Only Mom and me as it’s always been. If I have a father somewhere out there in the world, I don’t know a thing about him. Mom didn’t want me to know anything about him.

And now this evening, Mom’s doctor stands before me again, taking in my bloated eyes, staring at me in concern. This time offering up a pill. He tells me to take it, to go lie down in the empty bed beside Mom’s and sleep.

“When’s the last time you’ve slept, Jessie?” he asks, standing there in his starch white smock, tacking on, “I mean, really slept,” before I can lie. Before I can claim that I slept last night. Because I did, for a whole thirty minutes, at best.

He tells me the longest anyone has gone without sleep. He tells me that people can die without sleep. He says to me, “Sleep deprivation is a serious matter. You need to sleep,” though he’s not my doctor but Mom’s. I don’t know why he cares.

But for whatever reason, he goes on to list for me the consequences of not sleeping. Emotional instability. Crying and laughing for no sound reason at all. Behaving erratically. Losing concept of time. Seeing things. Hallucinating. Losing the ability to speak.

And then there are the physical effects of insomnia: heart attack, hypothermia, stroke.

“Sleeping pills don’t work for me,” I tell him, but he shakes his head, tells me that it’s not a sleeping pill. Rather a tranquilizer of some sort, used for anxiety and seizures. “It has a sedative effect,” he says. “Calming. It will help you sleep without all the ugly side effects of a sleeping pill.”

But I don’t need to sleep. What I need instead is to stay awake, to be with Mom until she makes the decision to leave.

I push myself from my chair, strut past the doctor standing in the doorway. “Jessie,” he says, a hand falling gently to my arm to try and stop me before I can go. His smile is fake.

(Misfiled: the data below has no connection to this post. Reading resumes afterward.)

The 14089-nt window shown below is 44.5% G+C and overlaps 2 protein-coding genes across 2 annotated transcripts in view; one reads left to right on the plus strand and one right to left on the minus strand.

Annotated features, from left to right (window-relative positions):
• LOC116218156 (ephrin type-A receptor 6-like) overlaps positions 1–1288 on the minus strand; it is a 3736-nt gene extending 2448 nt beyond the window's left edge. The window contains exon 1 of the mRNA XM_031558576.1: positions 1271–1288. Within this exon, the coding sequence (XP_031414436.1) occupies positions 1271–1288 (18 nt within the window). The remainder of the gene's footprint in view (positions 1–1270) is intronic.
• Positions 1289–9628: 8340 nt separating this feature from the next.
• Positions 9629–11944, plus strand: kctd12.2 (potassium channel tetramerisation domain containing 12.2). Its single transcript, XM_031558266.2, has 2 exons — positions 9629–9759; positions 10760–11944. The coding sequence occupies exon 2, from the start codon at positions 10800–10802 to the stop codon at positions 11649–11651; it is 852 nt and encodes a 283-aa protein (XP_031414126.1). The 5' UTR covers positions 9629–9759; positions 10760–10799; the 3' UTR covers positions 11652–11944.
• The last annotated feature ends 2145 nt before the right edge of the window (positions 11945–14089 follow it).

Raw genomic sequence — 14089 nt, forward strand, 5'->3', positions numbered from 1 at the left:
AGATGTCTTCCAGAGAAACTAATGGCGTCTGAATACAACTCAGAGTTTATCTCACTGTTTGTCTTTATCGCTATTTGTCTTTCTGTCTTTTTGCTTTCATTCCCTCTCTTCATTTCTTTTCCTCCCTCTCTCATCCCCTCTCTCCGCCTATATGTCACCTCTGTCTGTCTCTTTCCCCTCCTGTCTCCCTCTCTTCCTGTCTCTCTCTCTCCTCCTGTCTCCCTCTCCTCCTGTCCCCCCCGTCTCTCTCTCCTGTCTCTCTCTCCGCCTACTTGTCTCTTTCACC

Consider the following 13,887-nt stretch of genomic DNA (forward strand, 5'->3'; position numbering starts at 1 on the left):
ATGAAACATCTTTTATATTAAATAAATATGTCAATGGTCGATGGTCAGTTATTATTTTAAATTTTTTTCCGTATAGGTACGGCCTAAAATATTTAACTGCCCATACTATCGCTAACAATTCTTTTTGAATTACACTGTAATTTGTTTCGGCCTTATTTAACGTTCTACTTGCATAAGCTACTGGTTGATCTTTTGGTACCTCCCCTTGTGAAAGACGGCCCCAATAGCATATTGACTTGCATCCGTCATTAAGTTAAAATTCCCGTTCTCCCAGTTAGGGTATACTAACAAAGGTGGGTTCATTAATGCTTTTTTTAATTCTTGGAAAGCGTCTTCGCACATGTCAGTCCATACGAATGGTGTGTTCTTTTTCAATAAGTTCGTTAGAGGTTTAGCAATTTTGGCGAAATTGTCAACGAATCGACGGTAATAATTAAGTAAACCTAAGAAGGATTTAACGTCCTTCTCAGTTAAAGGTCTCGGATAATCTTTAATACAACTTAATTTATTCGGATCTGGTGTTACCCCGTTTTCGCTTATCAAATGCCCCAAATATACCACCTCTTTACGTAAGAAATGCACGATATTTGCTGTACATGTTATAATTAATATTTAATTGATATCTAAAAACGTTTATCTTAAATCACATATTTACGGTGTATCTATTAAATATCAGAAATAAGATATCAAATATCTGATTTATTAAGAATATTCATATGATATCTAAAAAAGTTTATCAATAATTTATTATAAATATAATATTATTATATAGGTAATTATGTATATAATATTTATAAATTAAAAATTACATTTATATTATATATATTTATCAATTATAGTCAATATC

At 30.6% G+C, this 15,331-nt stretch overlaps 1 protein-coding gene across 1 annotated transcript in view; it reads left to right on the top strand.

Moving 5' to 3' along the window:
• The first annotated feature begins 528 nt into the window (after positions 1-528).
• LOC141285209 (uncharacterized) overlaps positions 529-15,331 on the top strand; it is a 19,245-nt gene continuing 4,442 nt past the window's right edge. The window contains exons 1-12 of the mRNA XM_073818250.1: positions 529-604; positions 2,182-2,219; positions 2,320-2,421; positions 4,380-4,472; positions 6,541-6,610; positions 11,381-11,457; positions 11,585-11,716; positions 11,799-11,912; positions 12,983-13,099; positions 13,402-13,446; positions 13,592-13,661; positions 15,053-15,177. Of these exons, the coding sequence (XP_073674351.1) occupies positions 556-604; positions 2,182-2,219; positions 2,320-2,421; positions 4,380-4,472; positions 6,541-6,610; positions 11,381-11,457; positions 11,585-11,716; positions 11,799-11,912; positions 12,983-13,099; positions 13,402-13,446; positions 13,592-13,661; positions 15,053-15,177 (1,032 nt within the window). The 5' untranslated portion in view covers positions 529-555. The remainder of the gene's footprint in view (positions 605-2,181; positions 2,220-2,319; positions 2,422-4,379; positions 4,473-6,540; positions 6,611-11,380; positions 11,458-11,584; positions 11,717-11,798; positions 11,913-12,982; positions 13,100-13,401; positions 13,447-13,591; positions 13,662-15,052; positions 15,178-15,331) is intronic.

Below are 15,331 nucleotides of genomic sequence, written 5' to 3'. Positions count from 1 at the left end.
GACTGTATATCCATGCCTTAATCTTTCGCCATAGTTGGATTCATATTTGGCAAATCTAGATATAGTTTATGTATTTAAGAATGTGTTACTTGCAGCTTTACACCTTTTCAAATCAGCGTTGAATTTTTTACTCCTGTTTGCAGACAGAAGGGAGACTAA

“I don’t need a pill,” I tell him briskly, plucking my arm away. My eyes catch sight of the nurse standing in the hallway beside the nurses’ station, her eyes conveying only one thing: pity. “What I need is coffee,” I say, not meeting her eye as I slog down the hallway, feet heavy with fatigue.


There’s a guy I see in the cafeteria every now and then, a little bit like me. A weak frame lost inside crumpled-up clothes; tired, red eyes but doped up on caffeine. Like me, he’s twitchy. On edge. He has a square face; dark, shaggy hair; and thick eyebrows that are sometimes hidden behind a pair of sunglasses so that the rest of us can’t see he’s been crying. He sits in the cafeteria with his feet perched on a plastic chair, a red sweatshirt hood pulled over his head, sipping his coffee.

I’ve never talked to him before. I’m not the kind of girl that cute guys talk to.

But tonight, for whatever reason, after I get my cup of coffee, I drop down into the chair beside him, knowing that under any other circumstance, I wouldn’t have the nerve to do it. To talk to him. But tonight I do, mostly, I think, to delay going back to Mom’s room, to give the doctor his chance to examine her and leave.

“Want to talk about it?” I ask, and at first his look is surprised. Incredulous, even. His gaze rises up from his own coffee cup and he stares at me, his eyes as blue as a blue morpho butterfly’s wings.

“The coffee,” he says after some time, pushing his cup away. “It tastes like shit,” he tells me, as though that’s the thing that’s bothering him. The only thing. Though I see well enough inside the cup to know that he drank it down to the dregs, so it couldn’t have been that bad.

“What’s wrong with it?” I ask, sipping from my cup. It’s hot and so I peel back the plastic lid and blow on it. Steam rises to greet me as I try again and take another sip. This time, I don’t burn my mouth.

There’s nothing wrong with the hospital’s coffee. It’s just the way I like it. Nothing fancy. Just plain old coffee. But still, I dump four packets of Equal in and swirl it around because I don’t have a stir stick or spoon.